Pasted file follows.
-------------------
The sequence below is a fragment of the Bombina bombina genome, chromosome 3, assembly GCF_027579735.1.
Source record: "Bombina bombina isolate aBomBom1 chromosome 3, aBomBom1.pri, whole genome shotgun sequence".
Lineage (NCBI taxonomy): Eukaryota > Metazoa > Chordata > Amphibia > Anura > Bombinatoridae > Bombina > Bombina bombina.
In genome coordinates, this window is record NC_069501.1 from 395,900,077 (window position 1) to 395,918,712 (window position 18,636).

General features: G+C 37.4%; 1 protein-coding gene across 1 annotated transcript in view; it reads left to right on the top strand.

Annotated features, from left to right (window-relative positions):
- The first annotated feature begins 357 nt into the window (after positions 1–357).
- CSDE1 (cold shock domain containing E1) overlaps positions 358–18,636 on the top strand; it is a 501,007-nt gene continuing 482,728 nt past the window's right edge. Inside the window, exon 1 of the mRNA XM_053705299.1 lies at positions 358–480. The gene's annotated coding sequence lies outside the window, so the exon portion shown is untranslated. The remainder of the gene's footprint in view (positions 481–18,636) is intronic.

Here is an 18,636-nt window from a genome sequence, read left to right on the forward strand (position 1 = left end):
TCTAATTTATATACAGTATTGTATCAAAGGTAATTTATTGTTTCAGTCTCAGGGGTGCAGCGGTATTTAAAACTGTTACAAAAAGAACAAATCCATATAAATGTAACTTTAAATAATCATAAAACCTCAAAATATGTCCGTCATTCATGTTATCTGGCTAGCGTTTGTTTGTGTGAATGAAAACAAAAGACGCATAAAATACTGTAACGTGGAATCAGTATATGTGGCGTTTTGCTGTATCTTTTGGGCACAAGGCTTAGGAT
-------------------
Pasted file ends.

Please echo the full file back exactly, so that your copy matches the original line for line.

The sequence below is a fragment of the Bombina bombina genome, chromosome 3, assembly GCF_027579735.1.
Source record: "Bombina bombina isolate aBomBom1 chromosome 3, aBomBom1.pri, whole genome shotgun sequence".
Lineage (NCBI taxonomy): Eukaryota > Metazoa > Chordata > Amphibia > Anura > Bombinatoridae > Bombina > Bombina bombina.
In genome coordinates, this window is record NC_069501.1 from 395,900,077 (window position 1) to 395,918,712 (window position 18,636).

General features: G+C 37.4%; 1 protein-coding gene across 1 annotated transcript in view; it reads left to right on the top strand.

Annotated features, from left to right (window-relative positions):
- The first annotated feature begins 357 nt into the window (after positions 1–357).
- CSDE1 (cold shock domain containing E1) overlaps positions 358–18,636 on the top strand; it is a 501,007-nt gene continuing 482,728 nt past the window's right edge. Inside the window, exon 1 of the mRNA XM_053705299.1 lies at positions 358–480. The gene's annotated coding sequence lies outside the window, so the exon portion shown is untranslated. The remainder of the gene's footprint in view (positions 481–18,636) is intronic.

Here is an 18,636-nt window from a genome sequence, read left to right on the forward strand (position 1 = left end):
TCTAATTTATATACAGTATTGTATCAAAGGTAATTTATTGTTTCAGTCTCAGGGGTGCAGCGGTATTTAAAACTGTTACAAAAAGAACAAATCCATATAAATGTAACTTTAAATAATCATAAAACCTCAAAATATGTCCGTCATTCATGTTATCTGGCTAGCGTTTGTTTGTGTGAATGAAAACAAAAGACGCATAAAATACTGTAACGTGGAATCAGTATATGTGGCGTTTTGCTGTATCTTTTGGGCACAAGGCTTAGGAT